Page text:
August 2016

DTF Grants Additional Support for Privacy and Safety Advocacy

The Digital Trust Foundation was charged to disburse $6,700,000 to support efforts in privacy and online safety. We have granted over $6,200,000 of this money and have a small percentage left. Our Board recently voted unanimously to divide $300,000 of the remaining funds evenly among 12 existing grantees working on privacy and online safety. This decision was based upon performance in executing an existing DTF grant, quality of work, and established reputation in the privacy/security area.

Center for Democracy & Technology 25,000.00
Center for Digital Democracy 25,000.00
Consumer Federation of America 25,000.00
Electronic Frontier Foundation 25,000.00
EPIC 25,000.00
Family Online Safety Institute 25,000.00
National Cyber Security Alliance 25,000.00
Privacy Rights Clearinghouse 25,000.00
Internet Keep Safe Coalition (iKeepSafe) 25,000.00
FPF Education and Innovation Foundation 25,000.00
Without My Consent 25,000.00

June 2015 Update #2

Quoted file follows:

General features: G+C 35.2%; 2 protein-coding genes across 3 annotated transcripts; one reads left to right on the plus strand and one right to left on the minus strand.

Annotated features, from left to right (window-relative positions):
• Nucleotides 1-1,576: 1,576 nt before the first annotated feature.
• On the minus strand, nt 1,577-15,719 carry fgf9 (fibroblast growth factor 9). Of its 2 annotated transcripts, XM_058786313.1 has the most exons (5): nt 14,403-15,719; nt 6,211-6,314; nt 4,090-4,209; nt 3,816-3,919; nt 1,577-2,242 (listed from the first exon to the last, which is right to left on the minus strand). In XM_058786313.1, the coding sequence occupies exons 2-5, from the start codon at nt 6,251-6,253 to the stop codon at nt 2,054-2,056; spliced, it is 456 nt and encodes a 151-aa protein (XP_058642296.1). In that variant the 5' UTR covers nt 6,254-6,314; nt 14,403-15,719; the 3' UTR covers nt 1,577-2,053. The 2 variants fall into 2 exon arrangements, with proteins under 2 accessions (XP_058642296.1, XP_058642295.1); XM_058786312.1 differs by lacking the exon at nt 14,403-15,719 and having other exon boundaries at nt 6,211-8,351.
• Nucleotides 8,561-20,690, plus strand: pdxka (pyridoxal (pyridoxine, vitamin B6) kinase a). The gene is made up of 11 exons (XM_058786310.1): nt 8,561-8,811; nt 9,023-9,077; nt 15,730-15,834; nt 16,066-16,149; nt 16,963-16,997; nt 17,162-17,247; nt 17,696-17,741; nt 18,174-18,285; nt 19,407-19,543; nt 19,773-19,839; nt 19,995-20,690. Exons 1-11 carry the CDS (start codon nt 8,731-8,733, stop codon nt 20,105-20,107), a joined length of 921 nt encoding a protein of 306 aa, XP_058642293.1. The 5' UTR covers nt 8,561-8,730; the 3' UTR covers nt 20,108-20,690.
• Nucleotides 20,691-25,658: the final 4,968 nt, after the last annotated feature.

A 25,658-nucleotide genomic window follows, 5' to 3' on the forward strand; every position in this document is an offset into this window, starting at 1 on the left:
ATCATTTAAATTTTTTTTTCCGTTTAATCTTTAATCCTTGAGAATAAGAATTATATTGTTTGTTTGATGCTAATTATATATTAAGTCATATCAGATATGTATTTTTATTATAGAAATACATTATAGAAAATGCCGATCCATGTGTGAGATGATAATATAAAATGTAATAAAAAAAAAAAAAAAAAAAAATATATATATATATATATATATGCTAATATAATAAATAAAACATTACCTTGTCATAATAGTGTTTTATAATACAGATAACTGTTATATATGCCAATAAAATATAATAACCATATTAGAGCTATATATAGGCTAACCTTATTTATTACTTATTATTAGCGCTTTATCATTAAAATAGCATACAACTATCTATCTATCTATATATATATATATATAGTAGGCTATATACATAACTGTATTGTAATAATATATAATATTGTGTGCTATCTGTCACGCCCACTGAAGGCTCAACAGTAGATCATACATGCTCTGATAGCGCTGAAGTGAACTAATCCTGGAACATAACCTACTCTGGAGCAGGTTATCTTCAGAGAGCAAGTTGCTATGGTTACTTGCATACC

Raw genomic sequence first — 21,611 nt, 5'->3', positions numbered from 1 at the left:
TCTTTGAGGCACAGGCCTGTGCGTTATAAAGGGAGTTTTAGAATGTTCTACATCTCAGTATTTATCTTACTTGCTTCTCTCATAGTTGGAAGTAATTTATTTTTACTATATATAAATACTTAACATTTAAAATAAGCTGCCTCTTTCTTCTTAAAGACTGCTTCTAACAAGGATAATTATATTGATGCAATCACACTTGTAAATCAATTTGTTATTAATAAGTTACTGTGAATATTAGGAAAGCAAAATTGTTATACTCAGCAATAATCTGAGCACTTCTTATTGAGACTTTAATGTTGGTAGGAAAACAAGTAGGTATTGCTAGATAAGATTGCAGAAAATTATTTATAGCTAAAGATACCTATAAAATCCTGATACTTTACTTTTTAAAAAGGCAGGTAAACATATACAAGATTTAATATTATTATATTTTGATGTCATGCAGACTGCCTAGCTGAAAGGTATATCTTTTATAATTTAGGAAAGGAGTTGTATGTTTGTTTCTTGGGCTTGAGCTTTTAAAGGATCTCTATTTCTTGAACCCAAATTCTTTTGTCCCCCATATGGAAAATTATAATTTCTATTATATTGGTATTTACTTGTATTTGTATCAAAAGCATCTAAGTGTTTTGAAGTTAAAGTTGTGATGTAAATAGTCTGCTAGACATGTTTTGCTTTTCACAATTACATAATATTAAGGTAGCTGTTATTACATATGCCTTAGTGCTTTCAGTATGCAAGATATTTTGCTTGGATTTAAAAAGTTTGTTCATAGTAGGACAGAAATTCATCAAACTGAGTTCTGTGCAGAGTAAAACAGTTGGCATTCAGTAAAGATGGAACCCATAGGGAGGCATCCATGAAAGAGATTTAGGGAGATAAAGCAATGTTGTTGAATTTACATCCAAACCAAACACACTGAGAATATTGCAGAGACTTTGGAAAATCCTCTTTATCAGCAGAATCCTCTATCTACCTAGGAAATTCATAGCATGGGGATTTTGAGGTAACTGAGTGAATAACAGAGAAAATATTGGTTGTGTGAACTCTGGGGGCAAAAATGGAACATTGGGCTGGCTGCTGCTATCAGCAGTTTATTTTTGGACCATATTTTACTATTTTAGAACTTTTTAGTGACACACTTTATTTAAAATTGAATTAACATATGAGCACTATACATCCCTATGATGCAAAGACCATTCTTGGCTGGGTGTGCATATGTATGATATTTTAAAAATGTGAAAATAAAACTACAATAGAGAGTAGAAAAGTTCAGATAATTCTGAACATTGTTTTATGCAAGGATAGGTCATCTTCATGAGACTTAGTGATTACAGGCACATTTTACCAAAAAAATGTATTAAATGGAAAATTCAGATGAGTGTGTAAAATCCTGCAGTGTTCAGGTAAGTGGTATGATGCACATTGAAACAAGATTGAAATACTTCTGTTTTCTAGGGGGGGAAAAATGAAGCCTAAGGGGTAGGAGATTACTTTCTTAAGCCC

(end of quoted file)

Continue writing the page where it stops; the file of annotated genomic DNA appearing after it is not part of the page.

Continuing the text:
The Digital Trust Foundation board of directors has now made grants in four program areas: (1) Privacy Education for Youth; (2) Understanding Socioeconomic Status and Online Privacy and Security; (3) Assessing, Preventing, and Addressing Digital Abuse; (4) General Funding for Promotion of Online Privacy, Safety, and Security.

As of today, we have announced the grantees in three of the four program areas. Check out our latest announcement and read the project descriptions from these grantees.

We will be sending out our grant decisions for the Digital Abuse program area this week. In July 2015, we will announce the grantees of the Digital Abuse program area on our website.

The board has decided to eliminate our fifth program area: Innovation in Privacy Enhancing Technologies. After significant research and reflection, the board decided that increasing our investments in existing program areas will have a greater impact than investing a relatively small amount in technology development. We came to this realization after reviewing the compelling proposals that we received in response to our Understanding Socioeconomic Status and our Digital Abuse RFPs. We decided to increase our investments in these program areas.